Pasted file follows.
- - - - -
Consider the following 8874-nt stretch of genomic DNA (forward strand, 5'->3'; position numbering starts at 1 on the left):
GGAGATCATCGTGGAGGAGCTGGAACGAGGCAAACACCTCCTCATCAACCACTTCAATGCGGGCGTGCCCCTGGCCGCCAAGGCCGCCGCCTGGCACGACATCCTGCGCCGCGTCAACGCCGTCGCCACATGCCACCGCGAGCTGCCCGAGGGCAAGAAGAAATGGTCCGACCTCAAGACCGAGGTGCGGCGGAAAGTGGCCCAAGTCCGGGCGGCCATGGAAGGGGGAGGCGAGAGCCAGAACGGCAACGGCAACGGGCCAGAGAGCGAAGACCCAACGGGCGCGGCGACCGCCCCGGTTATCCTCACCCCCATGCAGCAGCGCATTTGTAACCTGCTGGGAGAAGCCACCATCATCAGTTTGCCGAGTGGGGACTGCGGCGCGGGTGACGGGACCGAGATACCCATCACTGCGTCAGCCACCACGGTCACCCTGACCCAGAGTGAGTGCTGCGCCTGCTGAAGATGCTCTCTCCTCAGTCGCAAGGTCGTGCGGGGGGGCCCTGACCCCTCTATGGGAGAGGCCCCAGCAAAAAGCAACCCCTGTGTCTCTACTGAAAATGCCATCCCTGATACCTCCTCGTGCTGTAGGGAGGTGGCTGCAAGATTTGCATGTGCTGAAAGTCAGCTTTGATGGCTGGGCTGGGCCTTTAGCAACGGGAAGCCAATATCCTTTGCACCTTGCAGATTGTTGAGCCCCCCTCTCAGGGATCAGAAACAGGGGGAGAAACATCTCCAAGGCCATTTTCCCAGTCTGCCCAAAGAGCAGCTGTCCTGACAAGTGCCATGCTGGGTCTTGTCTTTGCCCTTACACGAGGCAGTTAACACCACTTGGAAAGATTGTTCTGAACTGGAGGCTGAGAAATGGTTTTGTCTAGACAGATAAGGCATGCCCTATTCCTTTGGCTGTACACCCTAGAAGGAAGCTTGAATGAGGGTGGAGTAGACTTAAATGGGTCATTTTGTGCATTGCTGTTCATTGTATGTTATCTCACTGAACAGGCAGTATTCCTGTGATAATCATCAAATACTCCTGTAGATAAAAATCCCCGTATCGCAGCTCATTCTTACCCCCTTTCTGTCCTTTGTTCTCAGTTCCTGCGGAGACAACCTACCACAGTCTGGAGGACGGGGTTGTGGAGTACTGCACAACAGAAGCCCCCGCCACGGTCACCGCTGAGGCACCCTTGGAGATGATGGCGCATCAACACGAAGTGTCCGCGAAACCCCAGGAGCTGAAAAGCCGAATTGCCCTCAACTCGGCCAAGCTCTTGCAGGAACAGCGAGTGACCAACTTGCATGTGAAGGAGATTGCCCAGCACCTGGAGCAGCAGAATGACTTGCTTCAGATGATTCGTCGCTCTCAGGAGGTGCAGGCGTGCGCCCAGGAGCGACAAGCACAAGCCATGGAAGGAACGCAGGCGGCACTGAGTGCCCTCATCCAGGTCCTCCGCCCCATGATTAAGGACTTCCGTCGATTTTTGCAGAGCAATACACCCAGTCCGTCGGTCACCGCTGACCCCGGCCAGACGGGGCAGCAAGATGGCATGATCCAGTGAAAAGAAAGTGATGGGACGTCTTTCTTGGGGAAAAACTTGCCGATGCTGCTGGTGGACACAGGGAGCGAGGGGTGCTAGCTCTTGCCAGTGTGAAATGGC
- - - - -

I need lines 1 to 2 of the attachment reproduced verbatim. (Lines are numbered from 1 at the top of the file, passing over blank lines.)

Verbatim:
Consider the following 8874-nt stretch of genomic DNA (forward strand, 5'->3'; position numbering starts at 1 on the left):
GGAGATCATCGTGGAGGAGCTGGAACGAGGCAAACACCTCCTCATCAACCACTTCAATGCGGGCGTGCCCCTGGCCGCCAAGGCCGCCGCCTGGCACGACATCCTGCGCCGCGTCAACGCCGTCGCCACATGCCACCGCGAGCTGCCCGAGGGCAAGAAGAAATGGTCCGACCTCAAGACCGAGGTGCGGCGGAAAGTGGCCCAAGTCCGGGCGGCCATGGAAGGGGGAGGCGAGAGCCAGAACGGCAACGGCAACGGGCCAGAGAGCGAAGACCCAACGGGCGCGGCGACCGCCCCGGTTATCCTCACCCCCATGCAGCAGCGCATTTGTAACCTGCTGGGAGAAGCCACCATCATCAGTTTGCCGAGTGGGGACTGCGGCGCGGGTGACGGGACCGAGATACCCATCACTGCGTCAGCCACCACGGTCACCCTGACCCAGAGTGAGTGCTGCGCCTGCTGAAGATGCTCTCTCCTCAGTCGCAAGGTCGTGCGGGGGGGCCCTGACCCCTCTATGGGAGAGGCCCCAGCAAAAAGCAACCCCTGTGTCTCTACTGAAAATGCCATCCCTGATACCTCCTCGTGCTGTAGGGAGGTGGCTGCAAGATTTGCATGTGCTGAAAGTCAGCTTTGATGGCTGGGCTGGGCCTTTAGCAACGGGAAGCCAATATCCTTTGCACCTTGCAGATTGTTGAGCCCCCCTCTCAGGGATCAGAAACAGGGGGAGAAACATCTCCAAGGCCATTTTCCCAGTCTGCCCAAAGAGCAGCTGTCCTGACAAGTGCCATGCTGGGTCTTGTCTTTGCCCTTACACGAGGCAGTTAACACCACTTGGAAAGATTGTTCTGAACTGGAGGCTGAGAAATGGTTTTGTCTAGACAGATAAGGCATGCCCTATTCCTTTGGCTGTACACCCTAGAAGGAAGCTTGAATGAGGGTGGAGTAGACTTAAATGGGTCATTTTGTGCATTGCTGTTCATTGTATGTTATCTCACTGAACAGGCAGTATTCCTGTGATAATCATCAAATACTCCTGTAGATAAAAATCCCCGTATCGCAGCTCATTCTTACCCCCTTTCTGTCCTTTGTTCTCAGTTCCTGCGGAGACAACCTACCACAGTCTGGAGGACGGGGTTGTGGAGTACTGCACAACAGAAGCCCCCGCCACGGTCACCGCTGAGGCACCCTTGGAGATGATGGCGCATCAACACGAAGTGTCCGCGAAACCCCAGGAGCTGAAAAGCCGAATTGCCCTCAACTCGGCCAAGCTCTTGCAGGAACAGCGAGTGACCAACTTGCATGTGAAGGAGATTGCCCAGCACCTGGAGCAGCAGAATGACTTGCTTCAGATGATTCGTCGCTCTCAGGAGGTGCAGGCGTGCGCCCAGGAGCGACAAGCACAAGCCATGGAAGGAACGCAGGCGGCACTGAGTGCCCTCATCCAGGTCCTCCGCCCCATGATTAAGGACTTCCGTCGATTTTTGCAGAGCAATACACCCAGTCCGTCGGTCACCGCTGACCCCGGCCAGACGGGGCAGCAAGATGGCATGATCCAGTGAAAAGAAAGTGATGGGACGTCTTTCTTGGGGAAAAACTTGCCGATGCTGCTGGTGGACACAGGGAGCGAGGGGTGCTAGCTCTTGCCAGTGTGAAATGGC